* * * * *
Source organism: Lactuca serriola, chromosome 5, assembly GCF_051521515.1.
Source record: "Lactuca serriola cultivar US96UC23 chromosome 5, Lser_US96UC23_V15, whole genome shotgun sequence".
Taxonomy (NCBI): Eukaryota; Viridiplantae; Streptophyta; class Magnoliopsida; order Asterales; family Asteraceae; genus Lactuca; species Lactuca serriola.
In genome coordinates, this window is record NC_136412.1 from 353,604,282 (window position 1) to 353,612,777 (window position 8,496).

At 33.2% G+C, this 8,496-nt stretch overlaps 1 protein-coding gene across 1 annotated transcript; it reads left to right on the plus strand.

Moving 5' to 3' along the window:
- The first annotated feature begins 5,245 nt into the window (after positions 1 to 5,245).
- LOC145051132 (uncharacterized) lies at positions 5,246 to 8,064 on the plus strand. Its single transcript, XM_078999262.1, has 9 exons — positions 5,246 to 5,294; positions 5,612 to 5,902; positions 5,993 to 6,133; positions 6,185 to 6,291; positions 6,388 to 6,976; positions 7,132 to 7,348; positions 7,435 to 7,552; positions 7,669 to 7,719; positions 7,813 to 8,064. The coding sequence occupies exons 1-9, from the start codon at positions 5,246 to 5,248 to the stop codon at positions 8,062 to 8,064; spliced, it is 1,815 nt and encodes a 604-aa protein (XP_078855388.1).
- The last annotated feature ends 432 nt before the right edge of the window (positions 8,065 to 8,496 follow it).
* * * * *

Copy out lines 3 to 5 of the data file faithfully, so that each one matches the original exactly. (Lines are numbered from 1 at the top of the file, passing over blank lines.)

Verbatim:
Taxonomy (NCBI): Eukaryota; Viridiplantae; Streptophyta; class Magnoliopsida; order Asterales; family Asteraceae; genus Lactuca; species Lactuca serriola.
In genome coordinates, this window is record NC_136412.1 from 353,604,282 (window position 1) to 353,612,777 (window position 8,496).

At 33.2% G+C, this 8,496-nt stretch overlaps 1 protein-coding gene across 1 annotated transcript; it reads left to right on the plus strand.